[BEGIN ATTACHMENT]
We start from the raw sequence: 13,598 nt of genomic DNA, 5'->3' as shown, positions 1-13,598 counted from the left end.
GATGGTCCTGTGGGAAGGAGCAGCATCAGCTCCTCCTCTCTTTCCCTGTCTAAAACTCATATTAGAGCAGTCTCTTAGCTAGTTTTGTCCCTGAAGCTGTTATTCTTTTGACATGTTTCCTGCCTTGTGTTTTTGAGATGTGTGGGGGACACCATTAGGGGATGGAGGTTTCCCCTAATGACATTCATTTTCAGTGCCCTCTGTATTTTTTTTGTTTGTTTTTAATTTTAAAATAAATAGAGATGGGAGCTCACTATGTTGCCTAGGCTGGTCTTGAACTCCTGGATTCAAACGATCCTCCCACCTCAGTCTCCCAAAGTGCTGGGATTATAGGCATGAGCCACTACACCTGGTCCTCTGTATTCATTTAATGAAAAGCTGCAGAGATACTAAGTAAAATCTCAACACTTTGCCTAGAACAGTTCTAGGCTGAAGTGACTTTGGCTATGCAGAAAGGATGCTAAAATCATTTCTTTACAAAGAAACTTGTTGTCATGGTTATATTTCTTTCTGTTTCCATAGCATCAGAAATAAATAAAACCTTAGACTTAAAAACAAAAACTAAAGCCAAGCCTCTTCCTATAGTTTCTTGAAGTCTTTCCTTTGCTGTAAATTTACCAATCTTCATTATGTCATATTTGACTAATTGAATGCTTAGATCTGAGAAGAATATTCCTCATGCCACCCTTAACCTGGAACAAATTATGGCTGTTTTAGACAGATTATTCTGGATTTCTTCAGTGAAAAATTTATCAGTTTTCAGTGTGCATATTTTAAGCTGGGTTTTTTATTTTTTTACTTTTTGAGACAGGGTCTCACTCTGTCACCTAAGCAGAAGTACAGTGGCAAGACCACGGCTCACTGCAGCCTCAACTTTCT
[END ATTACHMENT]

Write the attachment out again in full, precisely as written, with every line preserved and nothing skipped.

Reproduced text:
We start from the raw sequence: 13,598 nt of genomic DNA, 5'->3' as shown, positions 1-13,598 counted from the left end.
GATGGTCCTGTGGGAAGGAGCAGCATCAGCTCCTCCTCTCTTTCCCTGTCTAAAACTCATATTAGAGCAGTCTCTTAGCTAGTTTTGTCCCTGAAGCTGTTATTCTTTTGACATGTTTCCTGCCTTGTGTTTTTGAGATGTGTGGGGGACACCATTAGGGGATGGAGGTTTCCCCTAATGACATTCATTTTCAGTGCCCTCTGTATTTTTTTTGTTTGTTTTTAATTTTAAAATAAATAGAGATGGGAGCTCACTATGTTGCCTAGGCTGGTCTTGAACTCCTGGATTCAAACGATCCTCCCACCTCAGTCTCCCAAAGTGCTGGGATTATAGGCATGAGCCACTACACCTGGTCCTCTGTATTCATTTAATGAAAAGCTGCAGAGATACTAAGTAAAATCTCAACACTTTGCCTAGAACAGTTCTAGGCTGAAGTGACTTTGGCTATGCAGAAAGGATGCTAAAATCATTTCTTTACAAAGAAACTTGTTGTCATGGTTATATTTCTTTCTGTTTCCATAGCATCAGAAATAAATAAAACCTTAGACTTAAAAACAAAAACTAAAGCCAAGCCTCTTCCTATAGTTTCTTGAAGTCTTTCCTTTGCTGTAAATTTACCAATCTTCATTATGTCATATTTGACTAATTGAATGCTTAGATCTGAGAAGAATATTCCTCATGCCACCCTTAACCTGGAACAAATTATGGCTGTTTTAGACAGATTATTCTGGATTTCTTCAGTGAAAAATTTATCAGTTTTCAGTGTGCATATTTTAAGCTGGGTTTTTTATTTTTTTACTTTTTGAGACAGGGTCTCACTCTGTCACCTAAGCAGAAGTACAGTGGCAAGACCACGGCTCACTGCAGCCTCAACTTTCT